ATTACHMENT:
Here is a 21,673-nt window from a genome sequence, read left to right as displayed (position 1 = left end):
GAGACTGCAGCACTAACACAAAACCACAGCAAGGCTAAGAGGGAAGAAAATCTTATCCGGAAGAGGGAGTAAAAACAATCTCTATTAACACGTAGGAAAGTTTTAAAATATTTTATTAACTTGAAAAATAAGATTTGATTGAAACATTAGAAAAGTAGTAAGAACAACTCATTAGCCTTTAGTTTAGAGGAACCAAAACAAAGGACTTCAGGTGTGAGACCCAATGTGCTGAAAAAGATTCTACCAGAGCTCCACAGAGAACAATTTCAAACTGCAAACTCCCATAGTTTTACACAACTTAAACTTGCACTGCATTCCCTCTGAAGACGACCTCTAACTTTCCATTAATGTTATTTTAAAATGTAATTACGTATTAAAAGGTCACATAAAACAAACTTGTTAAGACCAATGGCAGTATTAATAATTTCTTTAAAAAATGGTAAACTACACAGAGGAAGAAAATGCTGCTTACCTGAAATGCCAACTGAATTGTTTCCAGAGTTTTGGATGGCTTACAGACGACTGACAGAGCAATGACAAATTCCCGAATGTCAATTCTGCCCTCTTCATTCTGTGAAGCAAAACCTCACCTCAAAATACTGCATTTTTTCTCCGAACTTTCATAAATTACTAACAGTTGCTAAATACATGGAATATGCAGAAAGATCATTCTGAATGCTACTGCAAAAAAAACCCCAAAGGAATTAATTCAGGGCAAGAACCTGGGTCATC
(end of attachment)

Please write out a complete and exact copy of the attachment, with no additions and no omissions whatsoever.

Here is a 21,673-nt window from a genome sequence, read left to right as displayed (position 1 = left end):
GAGACTGCAGCACTAACACAAAACCACAGCAAGGCTAAGAGGGAAGAAAATCTTATCCGGAAGAGGGAGTAAAAACAATCTCTATTAACACGTAGGAAAGTTTTAAAATATTTTATTAACTTGAAAAATAAGATTTGATTGAAACATTAGAAAAGTAGTAAGAACAACTCATTAGCCTTTAGTTTAGAGGAACCAAAACAAAGGACTTCAGGTGTGAGACCCAATGTGCTGAAAAAGATTCTACCAGAGCTCCACAGAGAACAATTTCAAACTGCAAACTCCCATAGTTTTACACAACTTAAACTTGCACTGCATTCCCTCTGAAGACGACCTCTAACTTTCCATTAATGTTATTTTAAAATGTAATTACGTATTAAAAGGTCACATAAAACAAACTTGTTAAGACCAATGGCAGTATTAATAATTTCTTTAAAAAATGGTAAACTACACAGAGGAAGAAAATGCTGCTTACCTGAAATGCCAACTGAATTGTTTCCAGAGTTTTGGATGGCTTACAGACGACTGACAGAGCAATGACAAATTCCCGAATGTCAATTCTGCCCTCTTCATTCTGTGAAGCAAAACCTCACCTCAAAATACTGCATTTTTTCTCCGAACTTTCATAAATTACTAACAGTTGCTAAATACATGGAATATGCAGAAAGATCATTCTGAATGCTACTGCAAAAAAAACCCCAAAGGAATTAATTCAGGGCAAGAACCTGGGTCATC